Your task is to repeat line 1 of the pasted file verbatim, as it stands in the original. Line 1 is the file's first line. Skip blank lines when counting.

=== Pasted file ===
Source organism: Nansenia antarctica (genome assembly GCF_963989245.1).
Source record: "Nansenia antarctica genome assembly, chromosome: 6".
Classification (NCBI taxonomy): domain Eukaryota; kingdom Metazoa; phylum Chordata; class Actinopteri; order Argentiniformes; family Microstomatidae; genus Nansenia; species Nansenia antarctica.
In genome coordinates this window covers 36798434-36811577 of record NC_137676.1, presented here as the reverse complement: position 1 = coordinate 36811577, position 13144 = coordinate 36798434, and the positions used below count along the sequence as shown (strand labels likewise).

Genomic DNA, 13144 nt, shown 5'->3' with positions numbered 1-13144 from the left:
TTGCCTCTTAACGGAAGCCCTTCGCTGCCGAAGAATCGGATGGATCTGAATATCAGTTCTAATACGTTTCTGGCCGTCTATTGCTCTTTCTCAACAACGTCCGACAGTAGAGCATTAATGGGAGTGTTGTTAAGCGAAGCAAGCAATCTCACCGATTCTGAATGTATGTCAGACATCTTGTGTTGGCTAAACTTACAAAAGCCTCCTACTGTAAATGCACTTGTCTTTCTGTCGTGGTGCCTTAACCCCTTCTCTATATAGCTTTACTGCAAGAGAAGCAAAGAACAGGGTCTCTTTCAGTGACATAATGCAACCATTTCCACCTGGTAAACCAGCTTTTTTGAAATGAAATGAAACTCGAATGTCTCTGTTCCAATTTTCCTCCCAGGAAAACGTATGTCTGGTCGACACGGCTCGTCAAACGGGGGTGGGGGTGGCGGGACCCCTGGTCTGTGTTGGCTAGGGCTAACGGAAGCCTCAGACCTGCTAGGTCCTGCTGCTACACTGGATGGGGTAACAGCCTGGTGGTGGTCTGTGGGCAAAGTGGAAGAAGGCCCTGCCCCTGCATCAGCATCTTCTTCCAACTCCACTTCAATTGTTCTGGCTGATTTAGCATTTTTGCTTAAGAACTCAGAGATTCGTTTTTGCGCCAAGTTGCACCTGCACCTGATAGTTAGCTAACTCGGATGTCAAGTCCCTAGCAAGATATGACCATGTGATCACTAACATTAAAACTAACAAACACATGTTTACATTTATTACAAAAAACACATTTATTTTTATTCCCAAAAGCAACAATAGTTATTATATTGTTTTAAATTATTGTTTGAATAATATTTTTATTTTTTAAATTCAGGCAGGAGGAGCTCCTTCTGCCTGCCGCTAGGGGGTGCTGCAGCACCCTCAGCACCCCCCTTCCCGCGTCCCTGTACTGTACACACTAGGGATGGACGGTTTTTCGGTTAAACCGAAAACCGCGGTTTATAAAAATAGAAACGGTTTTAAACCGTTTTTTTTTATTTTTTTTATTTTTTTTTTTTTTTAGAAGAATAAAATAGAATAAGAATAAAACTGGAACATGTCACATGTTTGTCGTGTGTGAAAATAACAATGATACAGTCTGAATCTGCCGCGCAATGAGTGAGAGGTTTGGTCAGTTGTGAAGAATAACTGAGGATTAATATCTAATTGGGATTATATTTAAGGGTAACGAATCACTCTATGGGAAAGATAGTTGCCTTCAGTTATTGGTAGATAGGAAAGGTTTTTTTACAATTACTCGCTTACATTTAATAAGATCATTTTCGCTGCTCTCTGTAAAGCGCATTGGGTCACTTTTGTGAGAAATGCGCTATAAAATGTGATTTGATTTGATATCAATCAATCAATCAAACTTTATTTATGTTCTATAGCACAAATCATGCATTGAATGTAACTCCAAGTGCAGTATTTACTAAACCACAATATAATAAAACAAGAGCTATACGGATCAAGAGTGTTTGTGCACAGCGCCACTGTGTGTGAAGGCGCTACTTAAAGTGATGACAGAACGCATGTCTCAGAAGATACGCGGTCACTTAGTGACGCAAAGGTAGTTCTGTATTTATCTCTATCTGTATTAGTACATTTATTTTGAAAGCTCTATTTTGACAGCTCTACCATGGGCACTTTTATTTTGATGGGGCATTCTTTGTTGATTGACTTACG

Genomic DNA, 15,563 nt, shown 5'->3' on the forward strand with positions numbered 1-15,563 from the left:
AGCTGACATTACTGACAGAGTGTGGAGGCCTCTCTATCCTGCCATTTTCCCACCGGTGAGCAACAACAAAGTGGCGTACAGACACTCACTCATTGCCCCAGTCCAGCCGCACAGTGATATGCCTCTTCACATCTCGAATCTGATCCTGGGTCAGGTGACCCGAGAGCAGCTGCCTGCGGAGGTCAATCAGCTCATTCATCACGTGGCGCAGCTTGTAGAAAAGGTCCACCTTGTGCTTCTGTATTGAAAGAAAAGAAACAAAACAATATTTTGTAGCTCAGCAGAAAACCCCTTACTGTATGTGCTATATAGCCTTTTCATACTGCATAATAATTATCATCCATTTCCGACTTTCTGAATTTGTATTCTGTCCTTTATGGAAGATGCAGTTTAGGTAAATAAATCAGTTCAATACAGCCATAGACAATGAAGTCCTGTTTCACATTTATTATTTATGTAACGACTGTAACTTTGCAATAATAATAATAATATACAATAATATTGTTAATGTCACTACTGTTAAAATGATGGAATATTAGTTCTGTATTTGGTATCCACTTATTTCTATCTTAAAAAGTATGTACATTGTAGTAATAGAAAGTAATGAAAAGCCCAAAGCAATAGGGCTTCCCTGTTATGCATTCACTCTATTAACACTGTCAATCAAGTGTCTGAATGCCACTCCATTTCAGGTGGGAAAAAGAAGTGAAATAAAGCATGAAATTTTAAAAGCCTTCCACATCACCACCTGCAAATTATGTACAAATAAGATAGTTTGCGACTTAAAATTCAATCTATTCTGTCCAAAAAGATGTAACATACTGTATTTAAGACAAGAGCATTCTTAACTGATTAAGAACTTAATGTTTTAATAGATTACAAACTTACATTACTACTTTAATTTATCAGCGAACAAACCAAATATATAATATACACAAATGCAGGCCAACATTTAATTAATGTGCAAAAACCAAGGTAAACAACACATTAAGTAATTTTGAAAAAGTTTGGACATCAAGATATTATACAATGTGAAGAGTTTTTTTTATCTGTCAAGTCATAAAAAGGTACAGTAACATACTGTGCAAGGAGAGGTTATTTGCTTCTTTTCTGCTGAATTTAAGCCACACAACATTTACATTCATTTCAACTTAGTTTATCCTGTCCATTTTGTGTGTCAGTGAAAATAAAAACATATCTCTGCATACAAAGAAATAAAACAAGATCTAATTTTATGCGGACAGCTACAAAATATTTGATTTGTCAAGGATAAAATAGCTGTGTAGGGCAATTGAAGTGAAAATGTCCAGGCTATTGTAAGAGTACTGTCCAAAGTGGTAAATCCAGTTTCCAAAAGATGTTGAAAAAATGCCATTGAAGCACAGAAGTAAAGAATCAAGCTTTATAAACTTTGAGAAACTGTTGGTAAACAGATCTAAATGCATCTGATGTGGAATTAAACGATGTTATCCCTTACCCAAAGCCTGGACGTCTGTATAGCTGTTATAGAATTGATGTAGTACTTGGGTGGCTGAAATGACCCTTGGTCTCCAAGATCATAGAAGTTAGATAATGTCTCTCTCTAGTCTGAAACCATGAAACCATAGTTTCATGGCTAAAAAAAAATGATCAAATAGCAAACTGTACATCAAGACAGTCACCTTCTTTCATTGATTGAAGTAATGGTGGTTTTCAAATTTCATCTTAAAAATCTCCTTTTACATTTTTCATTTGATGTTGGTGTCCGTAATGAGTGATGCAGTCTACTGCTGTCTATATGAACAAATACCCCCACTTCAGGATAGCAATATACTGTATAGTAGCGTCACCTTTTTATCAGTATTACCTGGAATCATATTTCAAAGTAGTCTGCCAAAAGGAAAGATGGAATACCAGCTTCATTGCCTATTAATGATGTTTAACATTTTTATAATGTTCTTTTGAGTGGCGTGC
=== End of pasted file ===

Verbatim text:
Source organism: Nansenia antarctica (genome assembly GCF_963989245.1).